Birth Control, Emergency Contraception, pro-choice, reproductive rights

Lack of BC access Equals Higher Unintended Pregnancy Rates

It’s a bit of a no brainer to deduce that lack of access to effective birth control has a direct correlation to higher rates of unintended pregnancy. A new report from the Guttmacher Institute takes this information one step farther and shows how programs that provide access to birth control impact unintended pregnancies at a state level. The research shows that women who are not insured and who do not have access to Medicaid are disproportionately more likely to experience an unintended pregnancy.

 From the abstract: “State unintended pregnancy rates were positively associated with the proportion of resident women who were black or Hispanic. However, these associations were almost entirely accounted for by differences in the age and marital status of women, the proportion without health insurance and the proportion receiving Medicaid. In addition, these last two measures were strongly associated with state unintended pregnancy rates after the other measures were controlled for: An increase in the proportion of women uninsured was associated with elevated unintended pregnancy rates, and an increase in the proportion receiving Medicaid coverage was associated with reduced rates.” In laymen’s terms, this means that states with higher numbers of uninsured women and women not covered by Medicaid have higher rates of unintended pregnancy.

If you follow reproductive health news, you’ve likely heard about the recent decision to NOT broaden an exemption to the Affordable Health Care act that will require insurers provide birth control at no co-pay. This is great news for women with insurance but as this study shows, it will do little to health women who don’t have insurance or who don’t qualify for Medicaid.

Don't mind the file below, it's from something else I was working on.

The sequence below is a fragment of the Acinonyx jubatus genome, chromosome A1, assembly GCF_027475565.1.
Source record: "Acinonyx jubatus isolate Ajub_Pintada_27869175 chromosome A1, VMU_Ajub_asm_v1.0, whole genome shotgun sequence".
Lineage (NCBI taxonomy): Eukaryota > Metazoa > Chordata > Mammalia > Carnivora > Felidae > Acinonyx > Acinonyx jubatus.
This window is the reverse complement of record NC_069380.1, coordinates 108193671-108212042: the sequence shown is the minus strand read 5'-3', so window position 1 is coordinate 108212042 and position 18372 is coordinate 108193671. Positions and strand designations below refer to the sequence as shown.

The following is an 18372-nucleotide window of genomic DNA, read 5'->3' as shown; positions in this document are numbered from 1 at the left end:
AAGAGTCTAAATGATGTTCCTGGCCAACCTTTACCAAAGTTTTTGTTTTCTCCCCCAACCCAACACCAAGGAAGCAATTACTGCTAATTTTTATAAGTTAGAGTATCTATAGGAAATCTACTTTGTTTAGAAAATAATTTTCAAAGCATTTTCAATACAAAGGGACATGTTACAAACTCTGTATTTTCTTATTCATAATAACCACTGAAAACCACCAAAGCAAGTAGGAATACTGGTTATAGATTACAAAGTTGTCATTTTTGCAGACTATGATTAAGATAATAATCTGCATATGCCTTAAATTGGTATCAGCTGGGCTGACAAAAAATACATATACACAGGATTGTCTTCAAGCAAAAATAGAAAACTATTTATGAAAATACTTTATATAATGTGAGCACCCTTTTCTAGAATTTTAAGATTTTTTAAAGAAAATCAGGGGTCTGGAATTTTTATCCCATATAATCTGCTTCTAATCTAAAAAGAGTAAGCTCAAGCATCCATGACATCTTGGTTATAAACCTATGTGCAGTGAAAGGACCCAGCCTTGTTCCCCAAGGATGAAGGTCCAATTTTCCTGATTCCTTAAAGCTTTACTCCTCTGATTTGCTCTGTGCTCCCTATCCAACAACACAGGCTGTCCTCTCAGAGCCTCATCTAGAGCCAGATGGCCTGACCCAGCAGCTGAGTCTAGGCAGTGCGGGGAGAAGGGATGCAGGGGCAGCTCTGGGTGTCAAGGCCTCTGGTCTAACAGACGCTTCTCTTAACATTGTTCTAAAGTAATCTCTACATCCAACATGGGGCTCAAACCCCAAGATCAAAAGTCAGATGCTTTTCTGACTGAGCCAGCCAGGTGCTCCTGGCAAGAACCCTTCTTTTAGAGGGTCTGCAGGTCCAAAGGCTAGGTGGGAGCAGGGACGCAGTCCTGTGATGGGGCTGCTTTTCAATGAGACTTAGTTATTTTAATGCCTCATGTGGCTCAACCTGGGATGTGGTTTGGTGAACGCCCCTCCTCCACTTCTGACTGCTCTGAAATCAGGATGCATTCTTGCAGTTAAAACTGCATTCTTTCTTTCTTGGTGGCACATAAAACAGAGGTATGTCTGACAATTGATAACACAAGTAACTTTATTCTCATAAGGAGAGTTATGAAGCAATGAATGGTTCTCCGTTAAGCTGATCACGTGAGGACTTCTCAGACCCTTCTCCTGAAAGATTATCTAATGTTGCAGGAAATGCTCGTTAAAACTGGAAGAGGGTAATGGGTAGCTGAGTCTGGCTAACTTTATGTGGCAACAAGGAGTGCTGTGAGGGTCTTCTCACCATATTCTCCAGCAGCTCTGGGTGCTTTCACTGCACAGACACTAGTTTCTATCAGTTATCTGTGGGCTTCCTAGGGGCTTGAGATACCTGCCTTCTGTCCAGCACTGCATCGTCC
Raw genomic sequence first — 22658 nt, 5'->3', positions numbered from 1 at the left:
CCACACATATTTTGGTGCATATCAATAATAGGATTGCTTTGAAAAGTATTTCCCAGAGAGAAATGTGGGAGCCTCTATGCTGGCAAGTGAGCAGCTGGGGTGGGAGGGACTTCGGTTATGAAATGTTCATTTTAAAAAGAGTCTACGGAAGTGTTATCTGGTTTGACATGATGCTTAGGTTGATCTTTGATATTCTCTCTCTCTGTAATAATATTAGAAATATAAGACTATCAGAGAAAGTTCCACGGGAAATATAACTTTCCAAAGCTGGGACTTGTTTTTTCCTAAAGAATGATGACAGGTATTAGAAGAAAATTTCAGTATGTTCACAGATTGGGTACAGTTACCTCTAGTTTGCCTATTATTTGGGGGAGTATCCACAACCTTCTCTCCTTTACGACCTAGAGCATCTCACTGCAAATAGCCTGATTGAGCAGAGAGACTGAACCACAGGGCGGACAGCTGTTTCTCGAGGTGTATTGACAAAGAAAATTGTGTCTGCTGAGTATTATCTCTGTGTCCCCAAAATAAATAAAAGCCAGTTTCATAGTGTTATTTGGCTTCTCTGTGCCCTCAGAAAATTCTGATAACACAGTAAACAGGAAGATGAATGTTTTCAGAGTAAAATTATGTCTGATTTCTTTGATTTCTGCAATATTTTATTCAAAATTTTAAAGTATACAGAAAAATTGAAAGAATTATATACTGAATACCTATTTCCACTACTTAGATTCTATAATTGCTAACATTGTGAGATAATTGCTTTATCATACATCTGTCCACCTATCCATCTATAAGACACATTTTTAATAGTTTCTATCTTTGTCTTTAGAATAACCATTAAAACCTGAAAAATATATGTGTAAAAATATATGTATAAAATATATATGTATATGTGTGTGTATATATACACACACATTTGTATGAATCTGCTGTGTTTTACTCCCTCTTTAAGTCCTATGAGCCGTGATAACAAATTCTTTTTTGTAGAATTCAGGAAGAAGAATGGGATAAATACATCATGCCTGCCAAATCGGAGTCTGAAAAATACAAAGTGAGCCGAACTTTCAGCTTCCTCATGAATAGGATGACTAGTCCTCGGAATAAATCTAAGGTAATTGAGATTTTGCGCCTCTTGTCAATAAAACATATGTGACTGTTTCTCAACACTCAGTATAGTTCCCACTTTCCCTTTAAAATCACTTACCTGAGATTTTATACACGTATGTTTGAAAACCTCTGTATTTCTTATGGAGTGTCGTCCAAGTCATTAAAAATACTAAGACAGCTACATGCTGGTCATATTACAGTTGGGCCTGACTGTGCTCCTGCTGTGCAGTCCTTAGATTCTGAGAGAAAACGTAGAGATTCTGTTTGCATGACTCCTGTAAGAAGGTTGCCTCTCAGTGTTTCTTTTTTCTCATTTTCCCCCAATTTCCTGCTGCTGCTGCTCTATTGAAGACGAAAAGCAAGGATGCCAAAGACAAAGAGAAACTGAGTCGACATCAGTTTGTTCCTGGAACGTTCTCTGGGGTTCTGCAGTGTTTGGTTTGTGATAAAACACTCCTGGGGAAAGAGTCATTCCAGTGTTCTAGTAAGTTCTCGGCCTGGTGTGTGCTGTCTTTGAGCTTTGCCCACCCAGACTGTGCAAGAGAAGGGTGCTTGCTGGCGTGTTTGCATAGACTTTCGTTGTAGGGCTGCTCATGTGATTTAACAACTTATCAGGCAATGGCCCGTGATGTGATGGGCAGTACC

The researchers of the study conclude that “State programs and policies should pay particular attention to increasing support for family planning services for minority groups. Findings also suggest that insurance coverage and receipt of Medicaid among women of reproductive age deserve further exploration as potentially important mechanisms for reducing state unintended pregnancy rates.” Expanding access to birth control coverage is of vital importance if states want to reduce their levels of unintended pregnancy. Unfortunately this doesn’t seem to be a priority at the state level, last year a number of states attempted to or successfully cut budgets to their family planning programs after an attempt to defund Planned Parenthood at a national level failed.

If you believe all women have to right to affordable contraceptives, let your local government officials know you want funding for programs that help provide contraceptive access in high populations.


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